IPL 2021 – DC v RR Game Plan : What Rajasthan Royals should do to stop Shikhar Dhawan
Match 36 of IPL 2021 between DC and RR will be the first day game of Phase 2. It has all the ingredients to be a blockbuster event, with DC looking to consolidate their position at the top of the table, and RR looking to storm into the top 4.
DC and RR have both got off to winning starts in Phase 2 of the IPL. The manner of their victories were fairly different though, to say the least. While DC registered a comfortable victory over SRH, chasing down a sub-par total with more than 2 overs to spare, RR had to pull off one of the greatest heists in the history of T20 cricket to secure two points. Going ahead into their clash on Saturday, one of the most important factors which the fotunes of both the teams will depend on, is whether Shikhar Dhawan continues on his merry way, or whether the law of averages finally catches up with him.
Dhawan has been the second highest run scorer in the IPL since 2019 after KL Rahul. The transformation he has brought in his game post 2019, has been of the highest order. His strike rates while starting off are no longer an issue, nor is his middle overs game against spinners. To get an idea of just how important he has been to DC and their recent success, consider this :
Since 2020, there have been 9 instances where Dhawan has scored less than 20 runs. Out of those 9 matches, DC have lost 7, tied 1 (which they eventually won in the Super Over), and won only 1.
Get Dhawan early → Increase your chances of winning significantly against DC. Hence, in the game plan for this match, we’ll be focusing on who, where, and how should RR bowl to get rid of their main threat at the top.
Spin or Pace ?
Since 2019, Dhawan has been particularly punishing against spin of any kind inside the Powerplay. Although he’s been dismissed most often by off spin (4 times) in this period, he has also struck at a strike rate of 142.17 against them. RR generally don’t play a lot of spinners anyway, and even the ones they do, don’t bowl in the Powerplay.
As for pacers, Dhawan has been generally disdainful of medium pace, especially right arm medium pace, averaging more than a 100 against them. It is against high pace that he has struggled to preserve wickets (avg against LAF — 14, avg against RAF — 28), or get the scoreboard moving (SR against LAF — 93.33, SR against RAF — 102.44). From this, it is clear that RR need to attack him with pace early on, and they have options to do that in Morris, Tyagi, and even the two left armers in Sakariya and Mustfizur.
Over the wicket or Round?
In the Powerplay since 2020, Dhawan’s strike rate against right arm pacers bowling from round the wicket has been a mere 100, and he has got out from that angle twice in 47 balls. Whereas against the over the wicket angle (including right arm and left arm pacers), he averages 45.17 and strikes at 128.44.
Clearly, the angle coming into him from round the wicket, cramps him, and restricts his scoring options. Morris and Tyagi, should start from round the wicket straight away, while Sakariya and Mustafizur can try coming from wider of the crease.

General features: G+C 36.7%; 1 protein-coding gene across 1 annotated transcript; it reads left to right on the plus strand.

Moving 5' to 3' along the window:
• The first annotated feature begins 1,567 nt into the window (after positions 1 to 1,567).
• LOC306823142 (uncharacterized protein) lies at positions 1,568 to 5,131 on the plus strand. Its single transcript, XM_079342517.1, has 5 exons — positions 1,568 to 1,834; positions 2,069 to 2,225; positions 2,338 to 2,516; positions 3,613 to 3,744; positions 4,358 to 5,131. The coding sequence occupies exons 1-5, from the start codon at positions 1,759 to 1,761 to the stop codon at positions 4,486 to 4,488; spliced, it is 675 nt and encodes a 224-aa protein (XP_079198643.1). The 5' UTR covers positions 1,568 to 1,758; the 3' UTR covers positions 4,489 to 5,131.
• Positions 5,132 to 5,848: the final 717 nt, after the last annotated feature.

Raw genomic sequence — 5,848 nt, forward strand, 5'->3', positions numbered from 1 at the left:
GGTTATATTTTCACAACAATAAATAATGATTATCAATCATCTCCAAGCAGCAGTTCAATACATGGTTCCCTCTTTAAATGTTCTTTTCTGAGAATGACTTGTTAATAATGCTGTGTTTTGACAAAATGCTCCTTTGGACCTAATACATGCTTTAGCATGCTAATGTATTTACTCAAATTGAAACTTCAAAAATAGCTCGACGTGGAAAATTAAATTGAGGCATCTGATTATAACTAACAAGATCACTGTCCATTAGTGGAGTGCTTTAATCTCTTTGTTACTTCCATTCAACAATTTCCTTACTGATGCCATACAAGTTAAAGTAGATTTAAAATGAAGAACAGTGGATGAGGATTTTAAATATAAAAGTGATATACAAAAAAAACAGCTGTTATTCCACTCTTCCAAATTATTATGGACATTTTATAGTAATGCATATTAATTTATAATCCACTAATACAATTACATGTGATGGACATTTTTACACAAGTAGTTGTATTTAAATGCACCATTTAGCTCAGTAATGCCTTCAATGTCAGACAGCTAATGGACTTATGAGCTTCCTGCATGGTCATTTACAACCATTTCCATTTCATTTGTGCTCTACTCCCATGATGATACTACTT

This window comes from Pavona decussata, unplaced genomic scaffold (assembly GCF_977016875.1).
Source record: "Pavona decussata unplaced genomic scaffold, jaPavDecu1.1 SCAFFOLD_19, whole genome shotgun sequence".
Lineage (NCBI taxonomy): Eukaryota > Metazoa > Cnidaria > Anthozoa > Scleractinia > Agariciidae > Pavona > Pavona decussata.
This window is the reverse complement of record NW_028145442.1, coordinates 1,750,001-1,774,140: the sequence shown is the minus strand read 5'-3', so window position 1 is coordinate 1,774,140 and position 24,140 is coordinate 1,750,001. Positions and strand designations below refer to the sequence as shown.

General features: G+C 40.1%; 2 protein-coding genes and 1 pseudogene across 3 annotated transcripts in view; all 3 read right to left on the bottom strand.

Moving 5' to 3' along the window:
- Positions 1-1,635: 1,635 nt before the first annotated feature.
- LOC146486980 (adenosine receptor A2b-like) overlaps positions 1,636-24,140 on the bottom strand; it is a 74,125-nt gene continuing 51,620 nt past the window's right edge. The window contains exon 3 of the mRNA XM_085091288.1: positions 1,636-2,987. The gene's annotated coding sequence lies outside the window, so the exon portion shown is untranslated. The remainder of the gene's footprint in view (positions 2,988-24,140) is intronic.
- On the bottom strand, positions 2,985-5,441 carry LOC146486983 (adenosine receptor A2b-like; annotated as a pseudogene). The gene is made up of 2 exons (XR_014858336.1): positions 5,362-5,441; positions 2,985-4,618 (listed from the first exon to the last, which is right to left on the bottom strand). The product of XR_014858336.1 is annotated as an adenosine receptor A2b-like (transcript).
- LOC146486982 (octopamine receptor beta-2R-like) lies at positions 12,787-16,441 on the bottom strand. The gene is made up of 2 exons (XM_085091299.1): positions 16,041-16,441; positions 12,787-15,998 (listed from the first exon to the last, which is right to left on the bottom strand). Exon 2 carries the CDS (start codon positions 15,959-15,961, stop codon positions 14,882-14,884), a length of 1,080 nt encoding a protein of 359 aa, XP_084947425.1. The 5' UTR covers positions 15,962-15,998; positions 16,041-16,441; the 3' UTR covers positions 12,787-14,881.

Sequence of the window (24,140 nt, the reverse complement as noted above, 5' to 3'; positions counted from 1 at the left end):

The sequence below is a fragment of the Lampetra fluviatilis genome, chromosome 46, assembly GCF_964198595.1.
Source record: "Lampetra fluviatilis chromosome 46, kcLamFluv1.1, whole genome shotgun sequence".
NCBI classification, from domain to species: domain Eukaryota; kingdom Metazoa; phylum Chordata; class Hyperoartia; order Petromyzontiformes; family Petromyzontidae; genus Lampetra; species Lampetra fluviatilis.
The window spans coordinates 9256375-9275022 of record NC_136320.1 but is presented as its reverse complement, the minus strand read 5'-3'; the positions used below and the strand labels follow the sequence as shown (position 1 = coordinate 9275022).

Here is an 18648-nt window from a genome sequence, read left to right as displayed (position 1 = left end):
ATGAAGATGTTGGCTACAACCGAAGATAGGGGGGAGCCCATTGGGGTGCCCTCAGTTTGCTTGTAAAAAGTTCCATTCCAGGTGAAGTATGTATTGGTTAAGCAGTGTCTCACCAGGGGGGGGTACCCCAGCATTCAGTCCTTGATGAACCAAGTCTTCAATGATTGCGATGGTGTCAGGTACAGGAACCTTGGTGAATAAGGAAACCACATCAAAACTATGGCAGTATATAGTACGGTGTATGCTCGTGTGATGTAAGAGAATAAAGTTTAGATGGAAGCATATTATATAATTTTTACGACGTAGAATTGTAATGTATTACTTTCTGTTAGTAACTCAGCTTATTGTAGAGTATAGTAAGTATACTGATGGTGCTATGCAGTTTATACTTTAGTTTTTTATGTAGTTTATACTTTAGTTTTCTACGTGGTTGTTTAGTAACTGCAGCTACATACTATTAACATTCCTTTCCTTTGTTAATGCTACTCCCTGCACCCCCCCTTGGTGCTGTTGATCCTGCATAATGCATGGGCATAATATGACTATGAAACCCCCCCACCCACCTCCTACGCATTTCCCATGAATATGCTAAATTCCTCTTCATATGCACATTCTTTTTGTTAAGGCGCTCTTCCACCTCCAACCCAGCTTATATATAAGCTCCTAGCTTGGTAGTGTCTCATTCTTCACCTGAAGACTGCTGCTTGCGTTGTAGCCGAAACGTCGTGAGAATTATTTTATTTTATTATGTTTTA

In the stumps or outside?
Against pacers in the Powerplay since 2020, the lines which have troubled Dhawan most have been the off stump (avg 7, SR 53.85), and middle stump (avg 16.5, SR 132) lines. Anything outside the off stump comes under his natural strong zone and it shows in the numbers below as well.
If you dive deeper into the numbers regarding the lines, it just reaffirms the fact that he has had issues when the ball has been on the off and middle stump lines. His dot ball % has been the highest (69.23%) when the ball’s been on the off stump, and second highest (52%) when it’s been on the middle stump.
While his boundary ball % has been the highest (28%) on the middle stump, his false shot % has also been right up there (28%). That is because with the middle stump line, it is easy to get the feeling that the ball is drifting on to the pads, and look for an attacking shot on the leg side. That attacking shot is generally the pick-up shot or the flick, for Dhawan, and if the ball does anything off the surface or in the air, those two shots become high risk ones when the ball is only on the middle stump, and not on the leg stump or outside.
So — go round the wicket (or wide of the crease if you’re a left arm pacer), and angle it in to the off and middle stumps, to cramp him for room and not let him free his arms. So far, so good. Now, what length to bowl?
Full or Short?
Like most other openers in general, it is the good length which has troubled Dhawan the most. Since 2020, in the Powerplay against pacers, he has faced 107 balls at the good length, and managed to strike at only 100.93, while getting dismissed 4 times.
Even the short of good length has been quite difficult for Dhawan to score freely off. Although he has averaged 55.5 to short balls, his strike rate has been a not so impressive 113.27 against them. What he has punished though, is the full ball. The strike rate of 193.94 and the boundary ball % of 42.42 indicate that it is an absolute crime to bowl full to Dhawan.
While he has averaged almost 90 off the backfoot in the Powerplay against pacers since 2020, his strike rate has been less than a run-a-ball. If you want to err, you can err on the shorter side.
From all the data we have seen so far, it will be safe to conclude, that the right arm pacers of RR need to come round the wicket and the left arm pacers need to go wide of the crease to Dhawan from the start, angle it in to his off and middle stump, and aim at the top of the stumps, not allowing him to come forward easily. Basically like this :
None of the four pacers who played the last game for RR — Morris, Tyagi, Sakariya, and Mustafizur — have a good record against Dhawan. Among them, he has only got out to Morris (once) so far in his T20 career. RR will hope that this statistic changes on Saturday.